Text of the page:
EVERYTHING ABOUT A MOVIE?
|9 SONGS (director/writer: Michael Winterbottom; cinematographer: Marcel Zyskind; editors: Mat Whitecross/Michael Winterbottom; music: Alex Kapranos/Melissa Parmenter; cast: Kieran O'Brien (Matt), Margo Stilley (Lisa); Runtime: 69; MPAA Rating: NR; producer: Andrew Eaton/Michael Winterbottom; Tartan Films; 2004-UK/USA)|
legit feature film to come out of 'merry ole' England from a mainstream
Reviewed by Dennis Schwartz
Michael Winterbottom's ("Welcome to Sarajevo") experimental film is targeted as the most sexually explicit legit feature film to come out of 'merry ole' England from a mainstream director and despite all its arty porno-like sex it never gets over the thinness of its narrative to make this experiment earth shattering. It's shot on a grainy DV and framed around nine concerts and a framing shot of an aerial view of the Antarctic that comes with a narration by the lead scientist character, who works with the British Antarctic Survey team, as he's in the air looking down at all the ice and recalling his recent romance. Told in flashback, the film tells its love story of four months by dividing its time between the lover's sexual escapades and the concert footage of Brit-rock groups such as Black Rebel Motorcycle Gang (opening the movie with --"Whatever Happened to My Rock 'n' Roll" and closing the movie with -- "Love Burns"), Super Furry Animals, The Von Bondies, Franz Ferdinand, the Dandy Warhols, Elbow and Primal Scream. The stars are two unknowns, American model Margo Stilley (an alias) as Lisa and the aspiring British professional actor Kieran O'Brien as Matt. There's no script and the two improv their way through this maybe real relationship.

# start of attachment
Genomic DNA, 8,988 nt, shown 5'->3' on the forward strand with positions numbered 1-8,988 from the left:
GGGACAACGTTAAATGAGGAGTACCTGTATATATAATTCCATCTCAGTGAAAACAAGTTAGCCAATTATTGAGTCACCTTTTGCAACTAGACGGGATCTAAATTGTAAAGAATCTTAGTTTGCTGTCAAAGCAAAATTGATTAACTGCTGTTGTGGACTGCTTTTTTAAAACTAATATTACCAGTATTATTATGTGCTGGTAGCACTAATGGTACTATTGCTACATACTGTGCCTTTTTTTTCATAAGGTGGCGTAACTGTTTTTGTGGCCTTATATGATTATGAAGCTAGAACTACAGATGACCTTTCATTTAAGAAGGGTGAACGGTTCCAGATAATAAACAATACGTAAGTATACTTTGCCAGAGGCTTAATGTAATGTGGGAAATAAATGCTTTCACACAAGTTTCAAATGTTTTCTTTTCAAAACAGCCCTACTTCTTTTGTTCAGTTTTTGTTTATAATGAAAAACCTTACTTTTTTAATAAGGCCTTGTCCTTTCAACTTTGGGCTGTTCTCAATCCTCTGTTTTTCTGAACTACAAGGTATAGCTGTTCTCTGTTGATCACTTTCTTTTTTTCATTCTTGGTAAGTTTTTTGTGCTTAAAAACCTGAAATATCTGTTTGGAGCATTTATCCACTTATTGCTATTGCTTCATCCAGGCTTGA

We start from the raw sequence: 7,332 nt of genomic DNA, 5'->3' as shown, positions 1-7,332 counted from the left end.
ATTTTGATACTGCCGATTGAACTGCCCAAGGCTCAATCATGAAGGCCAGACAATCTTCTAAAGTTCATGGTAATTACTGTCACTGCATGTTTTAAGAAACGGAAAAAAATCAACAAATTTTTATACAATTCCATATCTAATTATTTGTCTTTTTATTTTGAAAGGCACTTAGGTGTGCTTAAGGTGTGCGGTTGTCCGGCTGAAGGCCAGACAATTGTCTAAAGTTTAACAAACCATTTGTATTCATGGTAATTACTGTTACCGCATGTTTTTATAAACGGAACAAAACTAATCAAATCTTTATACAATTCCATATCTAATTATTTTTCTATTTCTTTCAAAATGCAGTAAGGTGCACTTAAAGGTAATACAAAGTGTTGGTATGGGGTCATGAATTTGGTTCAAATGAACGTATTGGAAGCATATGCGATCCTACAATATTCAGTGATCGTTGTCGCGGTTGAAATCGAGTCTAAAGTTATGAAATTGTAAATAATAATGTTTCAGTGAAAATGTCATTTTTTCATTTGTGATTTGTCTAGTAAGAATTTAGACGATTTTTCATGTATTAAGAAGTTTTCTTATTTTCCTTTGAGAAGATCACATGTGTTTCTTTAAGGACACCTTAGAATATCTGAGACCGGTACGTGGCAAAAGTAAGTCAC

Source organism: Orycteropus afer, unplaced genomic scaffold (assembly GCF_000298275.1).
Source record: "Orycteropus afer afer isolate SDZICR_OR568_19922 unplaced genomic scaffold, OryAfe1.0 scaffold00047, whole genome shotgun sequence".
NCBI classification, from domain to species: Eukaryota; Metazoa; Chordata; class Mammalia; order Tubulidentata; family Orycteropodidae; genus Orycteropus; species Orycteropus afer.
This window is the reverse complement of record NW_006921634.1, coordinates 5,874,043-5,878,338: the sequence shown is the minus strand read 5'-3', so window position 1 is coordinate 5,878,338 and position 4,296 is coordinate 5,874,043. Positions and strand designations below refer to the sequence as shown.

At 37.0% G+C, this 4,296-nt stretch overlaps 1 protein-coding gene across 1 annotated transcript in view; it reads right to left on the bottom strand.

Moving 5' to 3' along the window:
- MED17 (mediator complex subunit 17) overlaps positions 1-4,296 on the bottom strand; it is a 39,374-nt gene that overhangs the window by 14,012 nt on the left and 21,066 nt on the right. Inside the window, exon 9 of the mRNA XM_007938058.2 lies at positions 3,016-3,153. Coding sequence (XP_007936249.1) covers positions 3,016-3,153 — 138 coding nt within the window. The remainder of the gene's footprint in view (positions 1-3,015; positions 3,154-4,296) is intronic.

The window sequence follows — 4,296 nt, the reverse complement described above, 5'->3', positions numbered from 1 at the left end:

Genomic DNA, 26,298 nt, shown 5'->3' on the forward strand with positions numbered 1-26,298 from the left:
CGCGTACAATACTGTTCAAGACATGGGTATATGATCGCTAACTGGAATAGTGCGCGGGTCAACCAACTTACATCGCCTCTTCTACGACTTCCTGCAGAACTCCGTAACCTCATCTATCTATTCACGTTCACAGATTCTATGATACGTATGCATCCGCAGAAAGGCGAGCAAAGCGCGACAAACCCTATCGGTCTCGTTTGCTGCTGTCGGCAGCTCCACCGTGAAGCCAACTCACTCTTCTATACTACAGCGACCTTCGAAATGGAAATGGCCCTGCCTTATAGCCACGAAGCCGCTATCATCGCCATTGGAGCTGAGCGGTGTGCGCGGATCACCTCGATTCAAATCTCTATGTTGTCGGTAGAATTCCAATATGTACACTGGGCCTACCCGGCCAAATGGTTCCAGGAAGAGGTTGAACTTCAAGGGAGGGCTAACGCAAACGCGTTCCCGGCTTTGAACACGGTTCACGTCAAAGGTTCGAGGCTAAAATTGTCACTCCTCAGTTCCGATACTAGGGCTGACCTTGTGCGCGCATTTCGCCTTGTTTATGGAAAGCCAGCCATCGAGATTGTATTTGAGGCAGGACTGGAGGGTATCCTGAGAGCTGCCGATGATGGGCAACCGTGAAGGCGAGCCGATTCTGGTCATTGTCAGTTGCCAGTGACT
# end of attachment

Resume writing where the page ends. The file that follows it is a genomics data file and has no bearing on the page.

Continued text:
British scientist (glaciologist) Matt meets the American independent-minded boyish looking 21-year-old Lisa (whose reason for being in London is never established or if she's a student or worker) at a rock concert at Brixton Academy and she visits his pad regularly for sex (they perform safe real sex using condoms), occasional idle chatter, and sniffing lines of cocaine. When they leave the pad they dig attending concerts together. We learn nothing about the two, only we know Lisa flies back to America ending the relationship after several months in a seemingly friendly way. I guess it just goes as another casual affair that was steered on by sex, since neither party seems shook up by the romance ending.
The film aims to show that sex can tell us how the couple is getting along. Their sex starts off on a high but later on slows down as they have silly little disputes. Their intimacy never transfers on film and the venture looks as if hasn't been thought out all that well. Though in its favor the concert footage had a high energy level, it always felt lively, and the raw sexual scenario had a strange beauty that needed no words to get over. But the good will it built up from the concert footage and the ongoing sexual relationship dissipates and all we are left with is an emptiness and opaqueness in regards to the emotional chemistry of the relationship that leaves it as distant as the Antarctic. All the experiment proved is that sex and rock 'n' roll might not be enough to fuel a pic nowadays, and that maybe a well-developed story is also needed.
REVIEWED ON 12/17/2005 GRADE: C+
Dennis Schwartz: "Ozus' World Movie Reviews"
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